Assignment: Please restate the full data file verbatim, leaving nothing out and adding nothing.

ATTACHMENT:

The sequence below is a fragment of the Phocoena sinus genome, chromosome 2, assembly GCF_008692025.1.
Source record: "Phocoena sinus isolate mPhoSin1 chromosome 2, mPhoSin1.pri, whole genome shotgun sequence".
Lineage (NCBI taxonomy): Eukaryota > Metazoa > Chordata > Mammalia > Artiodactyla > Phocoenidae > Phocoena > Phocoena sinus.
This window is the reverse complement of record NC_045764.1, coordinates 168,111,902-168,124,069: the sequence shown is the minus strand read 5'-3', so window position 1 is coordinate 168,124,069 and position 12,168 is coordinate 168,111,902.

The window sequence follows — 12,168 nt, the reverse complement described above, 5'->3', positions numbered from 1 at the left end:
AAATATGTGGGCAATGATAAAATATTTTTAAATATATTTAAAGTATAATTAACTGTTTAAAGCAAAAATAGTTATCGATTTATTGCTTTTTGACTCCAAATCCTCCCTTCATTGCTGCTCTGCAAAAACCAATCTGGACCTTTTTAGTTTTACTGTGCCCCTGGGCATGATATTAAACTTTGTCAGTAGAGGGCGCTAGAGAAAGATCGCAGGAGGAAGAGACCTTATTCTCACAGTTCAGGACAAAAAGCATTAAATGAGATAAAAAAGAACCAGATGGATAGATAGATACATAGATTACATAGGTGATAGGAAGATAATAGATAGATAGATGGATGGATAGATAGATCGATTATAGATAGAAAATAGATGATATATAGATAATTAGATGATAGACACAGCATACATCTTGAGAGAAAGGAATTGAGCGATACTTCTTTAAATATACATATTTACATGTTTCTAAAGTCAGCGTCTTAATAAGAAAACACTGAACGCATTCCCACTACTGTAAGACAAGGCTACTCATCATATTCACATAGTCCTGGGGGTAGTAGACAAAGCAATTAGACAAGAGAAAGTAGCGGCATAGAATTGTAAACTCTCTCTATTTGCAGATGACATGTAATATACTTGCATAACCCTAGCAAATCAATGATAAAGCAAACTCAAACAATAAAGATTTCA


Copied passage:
The sequence below is a fragment of the Phocoena sinus genome, chromosome 2, assembly GCF_008692025.1.
Source record: "Phocoena sinus isolate mPhoSin1 chromosome 2, mPhoSin1.pri, whole genome shotgun sequence".
Lineage (NCBI taxonomy): Eukaryota > Metazoa > Chordata > Mammalia > Artiodactyla > Phocoenidae > Phocoena > Phocoena sinus.
This window is the reverse complement of record NC_045764.1, coordinates 168,111,902-168,124,069: the sequence shown is the minus strand read 5'-3', so window position 1 is coordinate 168,124,069 and position 12,168 is coordinate 168,111,902.

The window sequence follows — 12,168 nt, the reverse complement described above, 5'->3', positions numbered from 1 at the left end:
AAATATGTGGGCAATGATAAAATATTTTTAAATATATTTAAAGTATAATTAACTGTTTAAAGCAAAAATAGTTATCGATTTATTGCTTTTTGACTCCAAATCCTCCCTTCATTGCTGCTCTGCAAAAACCAATCTGGACCTTTTTAGTTTTACTGTGCCCCTGGGCATGATATTAAACTTTGTCAGTAGAGGGCGCTAGAGAAAGATCGCAGGAGGAAGAGACCTTATTCTCACAGTTCAGGACAAAAAGCATTAAATGAGATAAAAAAGAACCAGATGGATAGATAGATACATAGATTACATAGGTGATAGGAAGATAATAGATAGATAGATGGATGGATAGATAGATCGATTATAGATAGAAAATAGATGATATATAGATAATTAGATGATAGACACAGCATACATCTTGAGAGAAAGGAATTGAGCGATACTTCTTTAAATATACATATTTACATGTTTCTAAAGTCAGCGTCTTAATAAGAAAACACTGAACGCATTCCCACTACTGTAAGACAAGGCTACTCATCATATTCACATAGTCCTGGGGGTAGTAGACAAAGCAATTAGACAAGAGAAAGTAGCGGCATAGAATTGTAAACTCTCTCTATTTGCAGATGACATGTAATATACTTGCATAACCCTAGCAAATCAATGATAAAGCAAACTCAAACAATAAAGATTTCA